The Emu Plains Agricultural Farm was established to provide work for an influx of convicts after the end of the Napoleonic wars. It initially accommodated 270 convicts and 11 overseers. Wheat, maize and tobacco were the main crops cultivated. The first superintendent was an ex-convict, Richard Fitzgerald.
Between 1814 and 1820, the number of convicts sent to New South Wales more than doubled. Many of the new arrivals were former soldiers who had found no employment and turned to crime after they were demobilised. Their arrival placed new demands on food supplies.
In response, Governor Lachlan Macquarie established the Emu Plains Agricultural Farm. This government farm provided employment for convicts and produced additional food for the colony. It also played an important role in overseeing the movement of settlers, convicts and stock over the Blue Mountains.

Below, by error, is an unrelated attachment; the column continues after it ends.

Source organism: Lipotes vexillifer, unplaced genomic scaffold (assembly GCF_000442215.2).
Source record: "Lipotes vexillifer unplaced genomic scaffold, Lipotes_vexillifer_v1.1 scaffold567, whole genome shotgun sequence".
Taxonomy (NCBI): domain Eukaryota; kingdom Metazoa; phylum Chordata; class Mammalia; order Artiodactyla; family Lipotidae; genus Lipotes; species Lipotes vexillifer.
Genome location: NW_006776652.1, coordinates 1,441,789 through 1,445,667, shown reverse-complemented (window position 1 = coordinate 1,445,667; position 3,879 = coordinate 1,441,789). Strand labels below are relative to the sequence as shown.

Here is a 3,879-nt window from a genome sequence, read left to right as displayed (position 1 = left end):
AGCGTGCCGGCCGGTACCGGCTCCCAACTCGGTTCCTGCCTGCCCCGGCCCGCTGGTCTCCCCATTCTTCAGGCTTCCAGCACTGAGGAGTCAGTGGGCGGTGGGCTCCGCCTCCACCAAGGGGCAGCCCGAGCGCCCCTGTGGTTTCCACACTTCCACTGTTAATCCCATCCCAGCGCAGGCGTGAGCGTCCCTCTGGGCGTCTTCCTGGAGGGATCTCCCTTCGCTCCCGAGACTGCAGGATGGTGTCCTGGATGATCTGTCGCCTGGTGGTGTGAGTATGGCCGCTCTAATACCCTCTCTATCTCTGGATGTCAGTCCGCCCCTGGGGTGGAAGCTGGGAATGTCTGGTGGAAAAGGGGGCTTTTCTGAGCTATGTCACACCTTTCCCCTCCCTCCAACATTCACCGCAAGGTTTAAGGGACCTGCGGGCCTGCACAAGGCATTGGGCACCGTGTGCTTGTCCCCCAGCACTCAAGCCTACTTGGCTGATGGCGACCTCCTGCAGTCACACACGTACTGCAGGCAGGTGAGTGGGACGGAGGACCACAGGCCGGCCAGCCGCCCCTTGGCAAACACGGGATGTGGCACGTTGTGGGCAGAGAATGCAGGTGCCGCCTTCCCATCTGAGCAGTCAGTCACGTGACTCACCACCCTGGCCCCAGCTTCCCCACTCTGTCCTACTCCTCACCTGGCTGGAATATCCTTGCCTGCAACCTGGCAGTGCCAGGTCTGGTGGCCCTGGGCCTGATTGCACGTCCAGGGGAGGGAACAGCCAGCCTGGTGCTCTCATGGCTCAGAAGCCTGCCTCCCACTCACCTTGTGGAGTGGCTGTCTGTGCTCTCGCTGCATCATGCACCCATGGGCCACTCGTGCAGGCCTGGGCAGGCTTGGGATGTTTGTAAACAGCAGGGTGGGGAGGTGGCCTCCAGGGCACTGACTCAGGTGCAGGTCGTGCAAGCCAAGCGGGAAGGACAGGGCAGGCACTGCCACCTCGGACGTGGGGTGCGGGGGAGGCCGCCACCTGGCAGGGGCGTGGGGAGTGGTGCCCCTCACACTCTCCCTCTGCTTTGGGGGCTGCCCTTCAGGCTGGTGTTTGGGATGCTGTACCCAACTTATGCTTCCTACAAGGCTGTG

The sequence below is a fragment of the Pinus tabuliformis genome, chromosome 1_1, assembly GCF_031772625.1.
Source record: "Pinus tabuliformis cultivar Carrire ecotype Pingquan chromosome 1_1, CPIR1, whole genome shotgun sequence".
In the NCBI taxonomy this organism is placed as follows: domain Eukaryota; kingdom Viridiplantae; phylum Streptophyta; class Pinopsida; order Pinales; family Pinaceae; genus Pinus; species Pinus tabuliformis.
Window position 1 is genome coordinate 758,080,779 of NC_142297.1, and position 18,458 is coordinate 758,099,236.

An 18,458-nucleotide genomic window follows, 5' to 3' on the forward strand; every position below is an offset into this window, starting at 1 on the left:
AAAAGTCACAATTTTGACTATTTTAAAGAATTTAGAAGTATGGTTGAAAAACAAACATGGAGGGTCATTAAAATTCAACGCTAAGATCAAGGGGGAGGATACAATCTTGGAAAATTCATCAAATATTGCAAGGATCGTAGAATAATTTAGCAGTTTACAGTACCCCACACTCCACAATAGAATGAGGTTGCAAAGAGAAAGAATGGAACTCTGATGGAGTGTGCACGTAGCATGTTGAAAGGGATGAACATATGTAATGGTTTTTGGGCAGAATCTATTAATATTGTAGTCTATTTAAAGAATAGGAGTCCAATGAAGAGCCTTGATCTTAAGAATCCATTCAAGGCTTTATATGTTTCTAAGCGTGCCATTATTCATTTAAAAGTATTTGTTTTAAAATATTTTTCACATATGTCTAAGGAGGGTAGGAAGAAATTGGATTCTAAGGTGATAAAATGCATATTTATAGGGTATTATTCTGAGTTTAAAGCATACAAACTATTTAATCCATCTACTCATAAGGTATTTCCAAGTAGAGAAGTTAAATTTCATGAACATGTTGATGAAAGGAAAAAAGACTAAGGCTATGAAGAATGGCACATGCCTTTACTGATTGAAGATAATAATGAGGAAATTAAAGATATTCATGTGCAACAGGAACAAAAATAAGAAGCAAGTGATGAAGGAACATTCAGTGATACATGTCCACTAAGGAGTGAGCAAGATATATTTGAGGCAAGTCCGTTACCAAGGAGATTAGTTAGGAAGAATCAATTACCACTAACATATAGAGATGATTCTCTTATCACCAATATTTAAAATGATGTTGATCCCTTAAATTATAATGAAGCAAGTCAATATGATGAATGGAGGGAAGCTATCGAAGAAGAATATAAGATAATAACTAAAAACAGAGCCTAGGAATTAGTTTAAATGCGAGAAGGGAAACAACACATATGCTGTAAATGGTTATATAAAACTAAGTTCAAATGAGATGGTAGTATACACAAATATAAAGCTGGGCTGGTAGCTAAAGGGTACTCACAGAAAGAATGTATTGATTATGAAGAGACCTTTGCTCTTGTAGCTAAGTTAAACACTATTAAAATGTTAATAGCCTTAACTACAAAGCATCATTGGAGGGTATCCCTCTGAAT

Richard Fitzgerald successfully established the farm. Under subsequent superintendents, it continued to be productive. In July 1826 there were 392 bushels of wheat in the granary, 4000 bushels of wheat in stacks, and 6256 bushels of maize in the stores at the farm. During a severe drought from 1827 to 1829 produce from the Emu Plains Agricultural Farm supported many other agricultural and penal settlements in New South Wales.
The farm was closed in 1832. At this time there was increasing pressure to end transportation of convicts to New South Wales. On 22 May 1840, an Order-in-Council was issued, removing New South Wales from the list of places to which convicts could be sent.